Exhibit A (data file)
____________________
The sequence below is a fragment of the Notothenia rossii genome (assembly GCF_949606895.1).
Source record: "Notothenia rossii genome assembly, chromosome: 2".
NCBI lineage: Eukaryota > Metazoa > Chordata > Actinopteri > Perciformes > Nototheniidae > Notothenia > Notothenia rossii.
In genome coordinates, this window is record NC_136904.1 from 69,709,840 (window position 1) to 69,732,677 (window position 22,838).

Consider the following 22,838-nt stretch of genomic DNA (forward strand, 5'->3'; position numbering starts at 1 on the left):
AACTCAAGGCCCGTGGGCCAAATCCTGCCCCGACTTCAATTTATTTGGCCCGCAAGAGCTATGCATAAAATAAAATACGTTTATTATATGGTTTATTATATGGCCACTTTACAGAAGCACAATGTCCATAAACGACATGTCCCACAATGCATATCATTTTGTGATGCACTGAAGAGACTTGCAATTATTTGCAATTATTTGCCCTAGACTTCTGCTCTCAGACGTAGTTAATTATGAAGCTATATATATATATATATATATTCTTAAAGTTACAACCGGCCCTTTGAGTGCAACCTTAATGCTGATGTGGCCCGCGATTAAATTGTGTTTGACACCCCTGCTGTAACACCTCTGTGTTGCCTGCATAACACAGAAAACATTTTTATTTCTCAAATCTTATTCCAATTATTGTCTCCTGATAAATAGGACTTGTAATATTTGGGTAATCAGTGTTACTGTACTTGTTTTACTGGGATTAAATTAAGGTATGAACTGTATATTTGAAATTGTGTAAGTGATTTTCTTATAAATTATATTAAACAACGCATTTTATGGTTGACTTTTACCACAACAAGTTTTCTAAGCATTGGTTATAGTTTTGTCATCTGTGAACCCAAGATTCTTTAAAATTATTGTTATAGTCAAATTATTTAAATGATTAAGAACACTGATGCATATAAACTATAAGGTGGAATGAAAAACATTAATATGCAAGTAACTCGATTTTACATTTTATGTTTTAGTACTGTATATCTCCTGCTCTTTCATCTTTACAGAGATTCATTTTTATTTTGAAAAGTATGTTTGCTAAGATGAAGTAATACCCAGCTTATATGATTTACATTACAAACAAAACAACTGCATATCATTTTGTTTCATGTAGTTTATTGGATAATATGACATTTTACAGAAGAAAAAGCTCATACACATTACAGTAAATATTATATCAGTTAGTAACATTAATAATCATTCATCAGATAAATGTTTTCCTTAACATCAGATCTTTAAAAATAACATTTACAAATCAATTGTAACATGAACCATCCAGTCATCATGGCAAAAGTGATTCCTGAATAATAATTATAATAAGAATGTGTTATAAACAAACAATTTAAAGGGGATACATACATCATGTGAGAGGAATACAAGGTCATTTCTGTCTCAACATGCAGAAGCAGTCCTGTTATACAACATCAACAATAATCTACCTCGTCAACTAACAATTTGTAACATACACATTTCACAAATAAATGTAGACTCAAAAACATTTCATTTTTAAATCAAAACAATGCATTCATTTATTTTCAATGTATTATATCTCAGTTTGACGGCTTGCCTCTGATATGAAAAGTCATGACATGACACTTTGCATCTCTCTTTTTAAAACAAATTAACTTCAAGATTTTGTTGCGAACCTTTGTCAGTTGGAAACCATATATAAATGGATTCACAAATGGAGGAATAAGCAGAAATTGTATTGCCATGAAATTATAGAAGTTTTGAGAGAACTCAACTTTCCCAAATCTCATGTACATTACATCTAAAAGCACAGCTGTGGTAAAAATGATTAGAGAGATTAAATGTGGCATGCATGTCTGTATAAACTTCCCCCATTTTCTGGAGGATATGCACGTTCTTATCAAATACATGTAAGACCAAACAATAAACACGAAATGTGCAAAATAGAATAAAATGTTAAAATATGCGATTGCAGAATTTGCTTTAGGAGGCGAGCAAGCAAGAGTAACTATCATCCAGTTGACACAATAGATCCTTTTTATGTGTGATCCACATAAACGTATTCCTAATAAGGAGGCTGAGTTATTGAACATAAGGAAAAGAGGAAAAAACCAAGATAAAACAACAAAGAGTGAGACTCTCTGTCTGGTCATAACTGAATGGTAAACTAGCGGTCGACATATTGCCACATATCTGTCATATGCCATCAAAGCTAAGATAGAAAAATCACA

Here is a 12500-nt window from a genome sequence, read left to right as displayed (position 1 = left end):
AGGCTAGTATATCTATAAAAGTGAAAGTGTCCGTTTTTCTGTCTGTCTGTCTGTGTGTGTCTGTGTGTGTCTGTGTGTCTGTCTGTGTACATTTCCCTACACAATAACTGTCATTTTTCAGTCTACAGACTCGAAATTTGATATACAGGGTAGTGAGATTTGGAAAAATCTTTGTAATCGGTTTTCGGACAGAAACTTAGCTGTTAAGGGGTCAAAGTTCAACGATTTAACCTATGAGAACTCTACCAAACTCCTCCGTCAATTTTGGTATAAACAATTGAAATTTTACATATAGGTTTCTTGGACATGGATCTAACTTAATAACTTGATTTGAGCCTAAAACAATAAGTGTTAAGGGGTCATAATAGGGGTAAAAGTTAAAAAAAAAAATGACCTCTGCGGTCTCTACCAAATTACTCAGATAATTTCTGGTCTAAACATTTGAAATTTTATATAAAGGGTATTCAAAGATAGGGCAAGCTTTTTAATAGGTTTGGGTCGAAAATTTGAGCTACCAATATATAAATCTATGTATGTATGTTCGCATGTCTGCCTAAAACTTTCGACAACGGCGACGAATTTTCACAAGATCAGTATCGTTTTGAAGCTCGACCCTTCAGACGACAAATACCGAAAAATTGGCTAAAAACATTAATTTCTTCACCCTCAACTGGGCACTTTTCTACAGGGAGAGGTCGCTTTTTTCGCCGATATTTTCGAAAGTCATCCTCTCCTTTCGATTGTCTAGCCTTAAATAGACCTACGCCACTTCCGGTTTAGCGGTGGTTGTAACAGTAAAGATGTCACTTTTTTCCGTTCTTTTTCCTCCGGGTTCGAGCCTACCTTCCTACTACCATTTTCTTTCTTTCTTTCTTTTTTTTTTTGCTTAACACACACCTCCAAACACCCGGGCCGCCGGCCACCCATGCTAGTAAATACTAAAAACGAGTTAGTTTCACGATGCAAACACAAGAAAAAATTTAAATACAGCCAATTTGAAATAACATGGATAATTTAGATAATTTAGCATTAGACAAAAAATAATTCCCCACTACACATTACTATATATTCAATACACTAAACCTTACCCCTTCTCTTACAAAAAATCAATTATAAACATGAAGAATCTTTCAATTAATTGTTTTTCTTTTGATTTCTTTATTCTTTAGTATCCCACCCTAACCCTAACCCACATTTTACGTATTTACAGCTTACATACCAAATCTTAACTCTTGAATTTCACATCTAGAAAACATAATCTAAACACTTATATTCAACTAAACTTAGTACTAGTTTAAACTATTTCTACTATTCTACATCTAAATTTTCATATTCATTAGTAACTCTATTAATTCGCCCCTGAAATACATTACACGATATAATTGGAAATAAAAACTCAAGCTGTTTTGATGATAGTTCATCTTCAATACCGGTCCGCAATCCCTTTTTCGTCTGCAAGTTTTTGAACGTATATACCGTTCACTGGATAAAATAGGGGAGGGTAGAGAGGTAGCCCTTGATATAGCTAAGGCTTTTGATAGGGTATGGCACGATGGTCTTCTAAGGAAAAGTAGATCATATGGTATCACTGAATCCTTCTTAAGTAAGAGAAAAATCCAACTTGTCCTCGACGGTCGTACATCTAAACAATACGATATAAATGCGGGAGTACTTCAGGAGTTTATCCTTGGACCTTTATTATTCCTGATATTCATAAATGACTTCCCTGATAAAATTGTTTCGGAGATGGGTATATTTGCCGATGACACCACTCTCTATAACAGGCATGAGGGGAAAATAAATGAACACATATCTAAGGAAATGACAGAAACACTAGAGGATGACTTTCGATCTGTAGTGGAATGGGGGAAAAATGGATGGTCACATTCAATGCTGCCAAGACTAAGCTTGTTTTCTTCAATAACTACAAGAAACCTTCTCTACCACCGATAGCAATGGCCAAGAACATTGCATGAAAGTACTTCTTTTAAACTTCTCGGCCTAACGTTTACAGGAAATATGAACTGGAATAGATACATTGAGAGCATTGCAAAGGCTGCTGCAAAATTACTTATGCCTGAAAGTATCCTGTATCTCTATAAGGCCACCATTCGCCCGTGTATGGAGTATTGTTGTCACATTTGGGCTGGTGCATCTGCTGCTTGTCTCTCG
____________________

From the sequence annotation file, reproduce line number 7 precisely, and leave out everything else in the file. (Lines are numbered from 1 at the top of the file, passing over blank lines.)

Here is a 12500-nt window from a genome sequence, read left to right as displayed (position 1 = left end):